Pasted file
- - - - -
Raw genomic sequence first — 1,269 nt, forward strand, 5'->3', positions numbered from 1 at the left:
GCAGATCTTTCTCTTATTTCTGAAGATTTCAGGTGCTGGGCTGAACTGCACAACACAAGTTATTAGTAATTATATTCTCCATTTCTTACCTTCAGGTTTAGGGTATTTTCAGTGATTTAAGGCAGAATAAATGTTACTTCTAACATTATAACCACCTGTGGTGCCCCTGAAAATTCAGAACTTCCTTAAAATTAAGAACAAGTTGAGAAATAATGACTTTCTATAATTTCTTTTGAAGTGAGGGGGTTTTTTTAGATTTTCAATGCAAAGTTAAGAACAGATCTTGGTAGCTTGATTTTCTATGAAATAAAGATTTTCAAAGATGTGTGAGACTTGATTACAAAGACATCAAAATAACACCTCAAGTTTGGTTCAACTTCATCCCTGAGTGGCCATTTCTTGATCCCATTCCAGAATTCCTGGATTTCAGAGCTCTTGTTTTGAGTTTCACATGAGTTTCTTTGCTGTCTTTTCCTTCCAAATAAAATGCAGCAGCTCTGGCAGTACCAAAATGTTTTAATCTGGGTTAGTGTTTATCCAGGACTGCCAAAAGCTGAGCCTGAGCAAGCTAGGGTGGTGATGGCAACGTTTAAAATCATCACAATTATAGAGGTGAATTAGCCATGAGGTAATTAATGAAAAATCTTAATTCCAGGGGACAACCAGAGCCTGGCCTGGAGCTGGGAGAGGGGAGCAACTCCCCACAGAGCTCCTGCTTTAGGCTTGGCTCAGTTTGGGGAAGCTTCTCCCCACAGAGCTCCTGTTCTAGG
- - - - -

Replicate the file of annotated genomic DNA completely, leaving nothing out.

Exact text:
Raw genomic sequence first — 1,269 nt, forward strand, 5'->3', positions numbered from 1 at the left:
GCAGATCTTTCTCTTATTTCTGAAGATTTCAGGTGCTGGGCTGAACTGCACAACACAAGTTATTAGTAATTATATTCTCCATTTCTTACCTTCAGGTTTAGGGTATTTTCAGTGATTTAAGGCAGAATAAATGTTACTTCTAACATTATAACCACCTGTGGTGCCCCTGAAAATTCAGAACTTCCTTAAAATTAAGAACAAGTTGAGAAATAATGACTTTCTATAATTTCTTTTGAAGTGAGGGGGTTTTTTTAGATTTTCAATGCAAAGTTAAGAACAGATCTTGGTAGCTTGATTTTCTATGAAATAAAGATTTTCAAAGATGTGTGAGACTTGATTACAAAGACATCAAAATAACACCTCAAGTTTGGTTCAACTTCATCCCTGAGTGGCCATTTCTTGATCCCATTCCAGAATTCCTGGATTTCAGAGCTCTTGTTTTGAGTTTCACATGAGTTTCTTTGCTGTCTTTTCCTTCCAAATAAAATGCAGCAGCTCTGGCAGTACCAAAATGTTTTAATCTGGGTTAGTGTTTATCCAGGACTGCCAAAAGCTGAGCCTGAGCAAGCTAGGGTGGTGATGGCAACGTTTAAAATCATCACAATTATAGAGGTGAATTAGCCATGAGGTAATTAATGAAAAATCTTAATTCCAGGGGACAACCAGAGCCTGGCCTGGAGCTGGGAGAGGGGAGCAACTCCCCACAGAGCTCCTGCTTTAGGCTTGGCTCAGTTTGGGGAAGCTTCTCCCCACAGAGCTCCTGTTCTAGG